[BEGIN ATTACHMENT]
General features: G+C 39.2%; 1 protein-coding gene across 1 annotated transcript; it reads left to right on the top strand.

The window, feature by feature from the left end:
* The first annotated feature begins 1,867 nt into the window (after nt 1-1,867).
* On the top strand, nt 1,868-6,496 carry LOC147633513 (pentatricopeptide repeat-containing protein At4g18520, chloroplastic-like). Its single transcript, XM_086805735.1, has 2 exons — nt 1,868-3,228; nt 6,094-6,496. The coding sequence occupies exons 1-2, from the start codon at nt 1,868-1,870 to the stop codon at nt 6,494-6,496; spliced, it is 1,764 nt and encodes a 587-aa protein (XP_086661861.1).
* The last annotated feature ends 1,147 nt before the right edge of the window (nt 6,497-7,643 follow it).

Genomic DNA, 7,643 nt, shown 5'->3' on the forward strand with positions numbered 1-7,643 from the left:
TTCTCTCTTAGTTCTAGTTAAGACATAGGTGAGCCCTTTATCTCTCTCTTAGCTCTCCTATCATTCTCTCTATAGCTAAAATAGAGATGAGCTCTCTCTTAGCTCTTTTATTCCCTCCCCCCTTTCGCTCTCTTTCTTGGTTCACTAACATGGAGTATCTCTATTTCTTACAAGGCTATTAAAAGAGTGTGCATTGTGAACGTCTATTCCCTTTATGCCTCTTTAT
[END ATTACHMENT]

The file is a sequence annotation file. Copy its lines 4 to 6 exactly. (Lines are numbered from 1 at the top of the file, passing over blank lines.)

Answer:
* On the top strand, nt 1,868-6,496 carry LOC147633513 (pentatricopeptide repeat-containing protein At4g18520, chloroplastic-like). Its single transcript, XM_086805735.1, has 2 exons — nt 1,868-3,228; nt 6,094-6,496. The coding sequence occupies exons 1-2, from the start codon at nt 1,868-1,870 to the stop codon at nt 6,494-6,496; spliced, it is 1,764 nt and encodes a 587-aa protein (XP_086661861.1).
* The last annotated feature ends 1,147 nt before the right edge of the window (nt 6,497-7,643 follow it).

Genomic DNA, 7,643 nt, shown 5'->3' on the forward strand with positions numbered 1-7,643 from the left: